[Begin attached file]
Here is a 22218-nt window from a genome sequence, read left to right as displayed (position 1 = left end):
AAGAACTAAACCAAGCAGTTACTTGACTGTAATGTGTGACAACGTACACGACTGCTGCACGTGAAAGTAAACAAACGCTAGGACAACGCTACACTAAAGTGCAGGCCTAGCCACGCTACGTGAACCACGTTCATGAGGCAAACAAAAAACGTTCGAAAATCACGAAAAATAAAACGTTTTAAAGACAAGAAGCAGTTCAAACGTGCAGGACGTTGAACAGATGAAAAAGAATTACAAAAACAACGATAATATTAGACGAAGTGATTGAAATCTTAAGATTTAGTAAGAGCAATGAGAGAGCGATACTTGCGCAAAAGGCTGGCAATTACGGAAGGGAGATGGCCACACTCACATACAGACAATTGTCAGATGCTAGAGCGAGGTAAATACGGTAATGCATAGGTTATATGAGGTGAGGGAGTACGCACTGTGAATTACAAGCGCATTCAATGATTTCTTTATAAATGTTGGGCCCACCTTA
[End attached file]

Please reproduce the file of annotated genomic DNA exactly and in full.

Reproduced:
Here is a 22218-nt window from a genome sequence, read left to right as displayed (position 1 = left end):
AAGAACTAAACCAAGCAGTTACTTGACTGTAATGTGTGACAACGTACACGACTGCTGCACGTGAAAGTAAACAAACGCTAGGACAACGCTACACTAAAGTGCAGGCCTAGCCACGCTACGTGAACCACGTTCATGAGGCAAACAAAAAACGTTCGAAAATCACGAAAAATAAAACGTTTTAAAGACAAGAAGCAGTTCAAACGTGCAGGACGTTGAACAGATGAAAAAGAATTACAAAAACAACGATAATATTAGACGAAGTGATTGAAATCTTAAGATTTAGTAAGAGCAATGAGAGAGCGATACTTGCGCAAAAGGCTGGCAATTACGGAAGGGAGATGGCCACACTCACATACAGACAATTGTCAGATGCTAGAGCGAGGTAAATACGGTAATGCATAGGTTATATGAGGTGAGGGAGTACGCACTGTGAATTACAAGCGCATTCAATGATTTCTTTATAAATGTTGGGCCCACCTTA